Judaism accommodates many different types of Jews. Even from our beginning we had twelve major divisions, the twelve tribes.
At the turn of the first millennium C.E. we see the demise of Babylon as a center of Jewish thought and the formation of two great branches which exist down to this day, Ashkenazic and Sfardic Jewry.
The ritual differences between Ashkenazic and Sfardic Jewry are mostly cosmetic.
Ashkenazic Jewish communities are initially established in Western Europe and develop eastward. Rabbi Gershom is regarded to be the founder of Ashkenazic Jewry. He passes away in 1040, the year that Rashi is born.
Rabbi Alfasi (the `RIF') is considered to be the founder of Sfardic Jewry. He passes away in 1103.
The growth of Sfardic Jewish communities follows the Moorish conquests and eventually concentrates in the Iberian Peninsula (Spain and Portugal). Sfarad is Hebrew for Spain. Under the tolerant and educated Islamic Moors, these Jews live in a culturally enlightened world, on the cutting edge of civilization. This probably contributes to their involvement in philosophy and secular studies. Sfardic Jewrys creativity contributes to the composition of many classic poems, which will echo throughout the future generations.
Their hazards are mainly spiritual - assimilation.
In contrast, Torah studies for Ashkenazic Jewry have no competition from Medieval Christian European culture. Thus, they are afforded the opportunity to grow in their love and appreciation of Torah study. They are not into poetry. Their hazards are physical.
As communities draw closer in proximity the differing outlook regarding philosophy and secular studies becomes more felt. In the early fourteenth century, the great Ashkenazic Rabbi Asher takes leadership and lobbies against the study of philosophy and secular studies, which compete with the students devotion to Torah studies, the Jewish peoples great wealth.
Not every division has been viewed as a branch. Historically, some are considered to be branches and others are considered to be break-off movements.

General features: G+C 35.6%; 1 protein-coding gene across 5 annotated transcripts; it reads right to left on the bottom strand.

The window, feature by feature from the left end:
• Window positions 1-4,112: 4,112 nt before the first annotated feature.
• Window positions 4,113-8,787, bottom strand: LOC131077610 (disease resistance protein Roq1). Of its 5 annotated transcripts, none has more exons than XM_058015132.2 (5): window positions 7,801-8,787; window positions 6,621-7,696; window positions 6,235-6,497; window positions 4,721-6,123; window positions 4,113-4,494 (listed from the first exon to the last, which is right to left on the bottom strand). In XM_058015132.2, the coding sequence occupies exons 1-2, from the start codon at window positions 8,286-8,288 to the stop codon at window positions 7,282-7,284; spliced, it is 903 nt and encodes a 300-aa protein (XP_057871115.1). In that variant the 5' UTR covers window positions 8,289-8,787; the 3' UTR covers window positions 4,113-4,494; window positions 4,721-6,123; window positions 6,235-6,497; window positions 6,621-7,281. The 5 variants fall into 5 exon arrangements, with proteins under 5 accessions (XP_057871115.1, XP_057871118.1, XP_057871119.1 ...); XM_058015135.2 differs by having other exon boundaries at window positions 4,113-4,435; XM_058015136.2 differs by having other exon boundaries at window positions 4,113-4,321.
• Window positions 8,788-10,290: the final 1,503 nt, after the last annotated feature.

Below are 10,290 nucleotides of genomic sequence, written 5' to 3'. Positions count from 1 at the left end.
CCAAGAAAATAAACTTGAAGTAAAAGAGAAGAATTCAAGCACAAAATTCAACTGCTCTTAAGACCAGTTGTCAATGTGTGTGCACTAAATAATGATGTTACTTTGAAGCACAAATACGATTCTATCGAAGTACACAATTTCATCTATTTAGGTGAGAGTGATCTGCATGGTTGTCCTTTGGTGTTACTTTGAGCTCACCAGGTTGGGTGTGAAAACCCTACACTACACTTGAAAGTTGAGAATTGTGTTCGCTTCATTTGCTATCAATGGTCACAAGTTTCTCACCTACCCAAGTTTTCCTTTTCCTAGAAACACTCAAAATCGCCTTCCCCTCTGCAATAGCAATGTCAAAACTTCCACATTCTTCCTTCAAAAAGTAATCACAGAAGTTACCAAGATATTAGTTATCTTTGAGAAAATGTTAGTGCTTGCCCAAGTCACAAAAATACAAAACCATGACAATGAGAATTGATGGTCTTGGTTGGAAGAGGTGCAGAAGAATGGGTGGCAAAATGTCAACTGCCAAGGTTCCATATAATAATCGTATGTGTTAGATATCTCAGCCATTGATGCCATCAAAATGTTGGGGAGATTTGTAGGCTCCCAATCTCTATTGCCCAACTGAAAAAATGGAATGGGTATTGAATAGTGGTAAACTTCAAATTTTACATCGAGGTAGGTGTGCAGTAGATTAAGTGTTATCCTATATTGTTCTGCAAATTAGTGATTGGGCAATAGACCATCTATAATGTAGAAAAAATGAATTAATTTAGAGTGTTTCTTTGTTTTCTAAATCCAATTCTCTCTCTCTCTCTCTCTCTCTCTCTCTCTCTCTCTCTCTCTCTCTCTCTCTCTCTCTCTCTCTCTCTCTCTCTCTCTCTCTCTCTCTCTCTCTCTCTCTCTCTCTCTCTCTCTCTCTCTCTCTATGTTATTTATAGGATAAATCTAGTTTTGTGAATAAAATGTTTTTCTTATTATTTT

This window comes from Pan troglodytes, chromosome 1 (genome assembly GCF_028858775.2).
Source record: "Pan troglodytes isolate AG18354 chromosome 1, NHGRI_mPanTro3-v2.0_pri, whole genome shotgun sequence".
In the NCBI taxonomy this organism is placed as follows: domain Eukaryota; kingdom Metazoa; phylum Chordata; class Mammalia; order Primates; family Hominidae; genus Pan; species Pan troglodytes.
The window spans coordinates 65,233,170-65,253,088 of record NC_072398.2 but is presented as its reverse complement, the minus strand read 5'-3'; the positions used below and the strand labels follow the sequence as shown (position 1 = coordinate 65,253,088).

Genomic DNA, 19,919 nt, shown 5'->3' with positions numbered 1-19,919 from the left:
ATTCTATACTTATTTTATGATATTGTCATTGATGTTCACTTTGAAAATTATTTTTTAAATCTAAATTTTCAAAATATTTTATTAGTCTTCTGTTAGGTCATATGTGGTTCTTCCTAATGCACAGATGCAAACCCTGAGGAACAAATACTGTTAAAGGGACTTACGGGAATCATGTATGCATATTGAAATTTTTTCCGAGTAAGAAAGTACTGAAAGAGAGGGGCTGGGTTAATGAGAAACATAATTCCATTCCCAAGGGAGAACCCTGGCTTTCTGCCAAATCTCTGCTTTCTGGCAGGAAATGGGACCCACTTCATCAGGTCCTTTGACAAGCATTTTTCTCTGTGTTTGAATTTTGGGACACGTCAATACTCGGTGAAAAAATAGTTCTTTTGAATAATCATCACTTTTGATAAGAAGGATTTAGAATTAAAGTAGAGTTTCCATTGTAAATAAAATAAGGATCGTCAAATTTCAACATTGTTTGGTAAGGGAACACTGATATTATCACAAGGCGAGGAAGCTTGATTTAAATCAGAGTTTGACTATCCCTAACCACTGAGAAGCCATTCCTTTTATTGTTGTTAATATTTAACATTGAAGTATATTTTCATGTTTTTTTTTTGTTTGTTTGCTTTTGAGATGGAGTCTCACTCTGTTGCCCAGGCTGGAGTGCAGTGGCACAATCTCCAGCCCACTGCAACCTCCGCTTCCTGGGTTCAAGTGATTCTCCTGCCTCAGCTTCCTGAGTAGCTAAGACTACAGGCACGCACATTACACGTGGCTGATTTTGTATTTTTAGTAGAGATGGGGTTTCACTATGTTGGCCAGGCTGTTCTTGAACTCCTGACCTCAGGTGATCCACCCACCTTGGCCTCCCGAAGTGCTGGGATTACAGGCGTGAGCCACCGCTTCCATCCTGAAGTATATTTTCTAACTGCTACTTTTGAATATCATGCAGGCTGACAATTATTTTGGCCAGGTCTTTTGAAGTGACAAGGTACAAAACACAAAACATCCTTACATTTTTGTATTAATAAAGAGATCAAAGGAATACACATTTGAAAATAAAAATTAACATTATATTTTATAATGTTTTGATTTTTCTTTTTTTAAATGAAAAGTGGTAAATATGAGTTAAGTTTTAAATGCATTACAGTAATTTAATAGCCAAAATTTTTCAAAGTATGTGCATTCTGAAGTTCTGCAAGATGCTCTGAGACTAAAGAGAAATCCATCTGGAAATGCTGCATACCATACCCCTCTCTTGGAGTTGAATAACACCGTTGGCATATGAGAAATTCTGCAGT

From the perspective of mainstream Judaism, which has survived the test of time, a division is considered to be a legitimate branch of Judaism if it subscribes to, is based upon, and promotes full observance of the Written and Oral Torahs.
I now present you with a riddle. Here is a list of several movements which all claim to be legitimate branches or sub-branches of Judaism. The list is non-exhaustive. Some groups overlap, some don't and can't. You decide which are branches and which are break-offs. You may need to do some research to find the answers.
Here they are: Jews for Rebbes (Chassidic Jews), Jews for Young Israel, Jews for Reform, Jews for Reconstruction, Jews for Orthodoxy, Jews for Jesus, Jews for Conservative, Jews for Zionism, Jews for Chabad-Lubavitch, Jews for Yeshivas, Jews for the Ashkenazics, Jews for the Sfardics, Jews for Yemen.
Alas, today we also know some who are Jews for Nothing.
If you're Jewish, you really should get the answers and criteria clear in your mind. Your destiny and the destiny of your children are at stake. Again, no break-off has ever survived the test of time.
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